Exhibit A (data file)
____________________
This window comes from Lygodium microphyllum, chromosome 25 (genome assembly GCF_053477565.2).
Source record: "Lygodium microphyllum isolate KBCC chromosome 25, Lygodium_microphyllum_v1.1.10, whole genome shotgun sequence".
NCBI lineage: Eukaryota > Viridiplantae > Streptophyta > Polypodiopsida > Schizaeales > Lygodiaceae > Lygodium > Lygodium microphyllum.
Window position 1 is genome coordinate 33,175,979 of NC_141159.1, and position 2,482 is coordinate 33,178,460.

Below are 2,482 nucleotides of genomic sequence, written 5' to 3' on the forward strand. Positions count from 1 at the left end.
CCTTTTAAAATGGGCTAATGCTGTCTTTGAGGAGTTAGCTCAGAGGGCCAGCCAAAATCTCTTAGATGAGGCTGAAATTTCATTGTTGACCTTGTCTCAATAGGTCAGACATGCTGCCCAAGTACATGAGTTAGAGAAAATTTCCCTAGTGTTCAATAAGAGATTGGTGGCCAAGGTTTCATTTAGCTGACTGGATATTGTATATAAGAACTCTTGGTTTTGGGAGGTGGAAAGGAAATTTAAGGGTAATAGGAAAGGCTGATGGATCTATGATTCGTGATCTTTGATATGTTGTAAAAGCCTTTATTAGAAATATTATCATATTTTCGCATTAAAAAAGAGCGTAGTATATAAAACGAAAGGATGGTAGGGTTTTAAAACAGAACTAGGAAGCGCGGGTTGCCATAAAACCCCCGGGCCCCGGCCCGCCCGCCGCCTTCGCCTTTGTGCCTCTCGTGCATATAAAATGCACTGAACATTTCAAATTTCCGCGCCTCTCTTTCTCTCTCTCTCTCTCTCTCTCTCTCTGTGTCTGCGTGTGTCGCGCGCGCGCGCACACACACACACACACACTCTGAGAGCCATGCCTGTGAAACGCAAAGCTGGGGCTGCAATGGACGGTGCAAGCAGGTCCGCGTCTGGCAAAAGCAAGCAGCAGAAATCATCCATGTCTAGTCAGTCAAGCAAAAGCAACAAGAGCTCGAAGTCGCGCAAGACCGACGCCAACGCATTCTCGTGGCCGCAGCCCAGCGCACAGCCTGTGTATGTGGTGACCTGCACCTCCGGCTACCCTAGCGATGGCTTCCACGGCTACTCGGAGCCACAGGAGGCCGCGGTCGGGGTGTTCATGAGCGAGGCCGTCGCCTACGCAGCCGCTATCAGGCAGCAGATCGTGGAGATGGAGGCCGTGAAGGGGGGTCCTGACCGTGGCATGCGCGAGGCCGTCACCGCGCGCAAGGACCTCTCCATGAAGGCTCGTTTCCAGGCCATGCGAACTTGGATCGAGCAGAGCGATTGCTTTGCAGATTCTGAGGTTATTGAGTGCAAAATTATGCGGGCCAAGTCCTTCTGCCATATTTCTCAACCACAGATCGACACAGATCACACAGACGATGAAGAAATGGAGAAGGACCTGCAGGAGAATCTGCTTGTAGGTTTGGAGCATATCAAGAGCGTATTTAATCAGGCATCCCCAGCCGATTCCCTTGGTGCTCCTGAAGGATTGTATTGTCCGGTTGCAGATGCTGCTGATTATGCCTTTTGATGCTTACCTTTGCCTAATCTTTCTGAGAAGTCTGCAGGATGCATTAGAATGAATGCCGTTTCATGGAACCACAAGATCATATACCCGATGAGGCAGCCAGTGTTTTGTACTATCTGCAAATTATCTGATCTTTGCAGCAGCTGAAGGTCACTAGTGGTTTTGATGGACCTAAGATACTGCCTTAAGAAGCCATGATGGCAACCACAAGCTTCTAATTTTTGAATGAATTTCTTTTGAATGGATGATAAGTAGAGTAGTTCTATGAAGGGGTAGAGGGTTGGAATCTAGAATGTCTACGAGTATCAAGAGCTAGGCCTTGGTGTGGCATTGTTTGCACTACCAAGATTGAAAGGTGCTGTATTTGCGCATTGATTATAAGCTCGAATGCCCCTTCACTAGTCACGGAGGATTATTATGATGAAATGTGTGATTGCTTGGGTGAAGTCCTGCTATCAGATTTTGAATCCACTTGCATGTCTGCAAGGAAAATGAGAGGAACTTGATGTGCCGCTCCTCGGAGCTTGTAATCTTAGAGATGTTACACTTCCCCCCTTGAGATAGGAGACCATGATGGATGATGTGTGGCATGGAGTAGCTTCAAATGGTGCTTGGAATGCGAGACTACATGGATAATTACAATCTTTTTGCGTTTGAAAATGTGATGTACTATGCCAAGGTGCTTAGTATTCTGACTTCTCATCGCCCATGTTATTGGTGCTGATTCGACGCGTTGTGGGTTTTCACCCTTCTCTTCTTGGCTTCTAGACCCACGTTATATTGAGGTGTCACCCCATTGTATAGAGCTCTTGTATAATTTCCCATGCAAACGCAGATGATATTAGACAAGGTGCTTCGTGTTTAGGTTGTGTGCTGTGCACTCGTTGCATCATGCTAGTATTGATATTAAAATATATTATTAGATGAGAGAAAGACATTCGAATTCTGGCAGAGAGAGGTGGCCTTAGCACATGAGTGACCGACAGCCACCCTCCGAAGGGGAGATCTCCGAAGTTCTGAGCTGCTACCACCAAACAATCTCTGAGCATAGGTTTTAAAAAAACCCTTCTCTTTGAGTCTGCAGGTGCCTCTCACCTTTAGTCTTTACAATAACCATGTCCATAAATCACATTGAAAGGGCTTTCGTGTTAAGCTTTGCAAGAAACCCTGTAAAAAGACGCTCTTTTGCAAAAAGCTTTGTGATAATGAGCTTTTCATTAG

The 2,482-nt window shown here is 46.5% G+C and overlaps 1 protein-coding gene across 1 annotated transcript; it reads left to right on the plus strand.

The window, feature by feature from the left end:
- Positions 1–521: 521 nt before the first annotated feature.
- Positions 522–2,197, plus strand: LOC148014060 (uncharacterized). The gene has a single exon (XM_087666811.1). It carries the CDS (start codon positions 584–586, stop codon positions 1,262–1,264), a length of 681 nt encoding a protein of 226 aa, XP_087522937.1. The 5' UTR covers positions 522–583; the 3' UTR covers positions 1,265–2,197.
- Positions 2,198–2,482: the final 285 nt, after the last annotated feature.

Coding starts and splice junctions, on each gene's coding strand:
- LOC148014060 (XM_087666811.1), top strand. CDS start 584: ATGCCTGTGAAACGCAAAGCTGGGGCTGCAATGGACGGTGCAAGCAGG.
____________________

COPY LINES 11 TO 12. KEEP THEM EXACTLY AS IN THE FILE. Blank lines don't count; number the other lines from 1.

- Positions 2,198–2,482: the final 285 nt, after the last annotated feature.

Coding starts and splice junctions, on each gene's coding strand: